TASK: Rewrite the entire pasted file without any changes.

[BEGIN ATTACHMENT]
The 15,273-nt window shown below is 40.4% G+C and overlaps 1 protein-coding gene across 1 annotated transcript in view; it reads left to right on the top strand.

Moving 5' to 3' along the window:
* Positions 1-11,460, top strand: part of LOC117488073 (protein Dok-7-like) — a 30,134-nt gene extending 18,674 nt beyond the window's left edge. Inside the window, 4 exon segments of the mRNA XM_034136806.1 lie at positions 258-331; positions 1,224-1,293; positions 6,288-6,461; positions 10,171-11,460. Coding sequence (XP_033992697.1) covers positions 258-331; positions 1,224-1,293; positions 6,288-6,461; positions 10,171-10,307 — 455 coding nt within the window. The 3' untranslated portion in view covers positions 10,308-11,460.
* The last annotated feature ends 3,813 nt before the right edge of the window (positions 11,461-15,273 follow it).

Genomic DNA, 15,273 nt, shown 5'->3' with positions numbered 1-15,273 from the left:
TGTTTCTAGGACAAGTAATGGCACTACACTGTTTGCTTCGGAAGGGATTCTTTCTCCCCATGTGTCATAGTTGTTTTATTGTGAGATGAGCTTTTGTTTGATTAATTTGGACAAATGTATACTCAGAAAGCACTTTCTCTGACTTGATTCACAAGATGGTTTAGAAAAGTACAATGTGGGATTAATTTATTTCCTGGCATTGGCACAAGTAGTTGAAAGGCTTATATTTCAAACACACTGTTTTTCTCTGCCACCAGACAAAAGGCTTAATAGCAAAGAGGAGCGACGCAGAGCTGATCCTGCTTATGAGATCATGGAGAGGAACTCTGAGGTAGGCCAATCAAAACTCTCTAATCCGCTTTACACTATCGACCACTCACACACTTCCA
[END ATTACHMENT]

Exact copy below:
The 15,273-nt window shown below is 40.4% G+C and overlaps 1 protein-coding gene across 1 annotated transcript in view; it reads left to right on the top strand.

Moving 5' to 3' along the window:
* Positions 1-11,460, top strand: part of LOC117488073 (protein Dok-7-like) — a 30,134-nt gene extending 18,674 nt beyond the window's left edge. Inside the window, 4 exon segments of the mRNA XM_034136806.1 lie at positions 258-331; positions 1,224-1,293; positions 6,288-6,461; positions 10,171-11,460. Coding sequence (XP_033992697.1) covers positions 258-331; positions 1,224-1,293; positions 6,288-6,461; positions 10,171-10,307 — 455 coding nt within the window. The 3' untranslated portion in view covers positions 10,308-11,460.
* The last annotated feature ends 3,813 nt before the right edge of the window (positions 11,461-15,273 follow it).

Genomic DNA, 15,273 nt, shown 5'->3' with positions numbered 1-15,273 from the left:
TGTTTCTAGGACAAGTAATGGCACTACACTGTTTGCTTCGGAAGGGATTCTTTCTCCCCATGTGTCATAGTTGTTTTATTGTGAGATGAGCTTTTGTTTGATTAATTTGGACAAATGTATACTCAGAAAGCACTTTCTCTGACTTGATTCACAAGATGGTTTAGAAAAGTACAATGTGGGATTAATTTATTTCCTGGCATTGGCACAAGTAGTTGAAAGGCTTATATTTCAAACACACTGTTTTTCTCTGCCACCAGACAAAAGGCTTAATAGCAAAGAGGAGCGACGCAGAGCTGATCCTGCTTATGAGATCATGGAGAGGAACTCTGAGGTAGGCCAATCAAAACTCTCTAATCCGCTTTACACTATCGACCACTCACACACTTCCA